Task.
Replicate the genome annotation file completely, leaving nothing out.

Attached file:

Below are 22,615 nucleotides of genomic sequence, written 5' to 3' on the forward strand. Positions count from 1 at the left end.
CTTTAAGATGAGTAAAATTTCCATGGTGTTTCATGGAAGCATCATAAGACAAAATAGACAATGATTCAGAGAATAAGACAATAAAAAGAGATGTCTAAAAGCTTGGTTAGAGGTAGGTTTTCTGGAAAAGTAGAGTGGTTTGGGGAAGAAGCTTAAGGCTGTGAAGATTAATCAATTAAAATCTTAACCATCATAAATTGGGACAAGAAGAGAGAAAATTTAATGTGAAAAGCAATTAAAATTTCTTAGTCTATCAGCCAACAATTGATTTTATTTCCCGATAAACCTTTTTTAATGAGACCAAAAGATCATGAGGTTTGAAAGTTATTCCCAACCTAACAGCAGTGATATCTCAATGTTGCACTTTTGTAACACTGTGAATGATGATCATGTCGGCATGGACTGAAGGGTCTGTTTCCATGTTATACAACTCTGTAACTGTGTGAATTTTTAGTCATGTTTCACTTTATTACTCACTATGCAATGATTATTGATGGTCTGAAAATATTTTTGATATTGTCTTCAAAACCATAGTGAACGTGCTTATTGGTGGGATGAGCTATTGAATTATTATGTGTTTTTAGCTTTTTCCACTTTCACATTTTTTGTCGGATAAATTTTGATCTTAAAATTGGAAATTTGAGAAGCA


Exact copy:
Below are 22,615 nucleotides of genomic sequence, written 5' to 3' on the forward strand. Positions count from 1 at the left end.
CTTTAAGATGAGTAAAATTTCCATGGTGTTTCATGGAAGCATCATAAGACAAAATAGACAATGATTCAGAGAATAAGACAATAAAAAGAGATGTCTAAAAGCTTGGTTAGAGGTAGGTTTTCTGGAAAAGTAGAGTGGTTTGGGGAAGAAGCTTAAGGCTGTGAAGATTAATCAATTAAAATCTTAACCATCATAAATTGGGACAAGAAGAGAGAAAATTTAATGTGAAAAGCAATTAAAATTTCTTAGTCTATCAGCCAACAATTGATTTTATTTCCCGATAAACCTTTTTTAATGAGACCAAAAGATCATGAGGTTTGAAAGTTATTCCCAACCTAACAGCAGTGATATCTCAATGTTGCACTTTTGTAACACTGTGAATGATGATCATGTCGGCATGGACTGAAGGGTCTGTTTCCATGTTATACAACTCTGTAACTGTGTGAATTTTTAGTCATGTTTCACTTTATTACTCACTATGCAATGATTATTGATGGTCTGAAAATATTTTTGATATTGTCTTCAAAACCATAGTGAACGTGCTTATTGGTGGGATGAGCTATTGAATTATTATGTGTTTTTAGCTTTTTCCACTTTCACATTTTTTGTCGGATAAATTTTGATCTTAAAATTGGAAATTTGAGAAGCA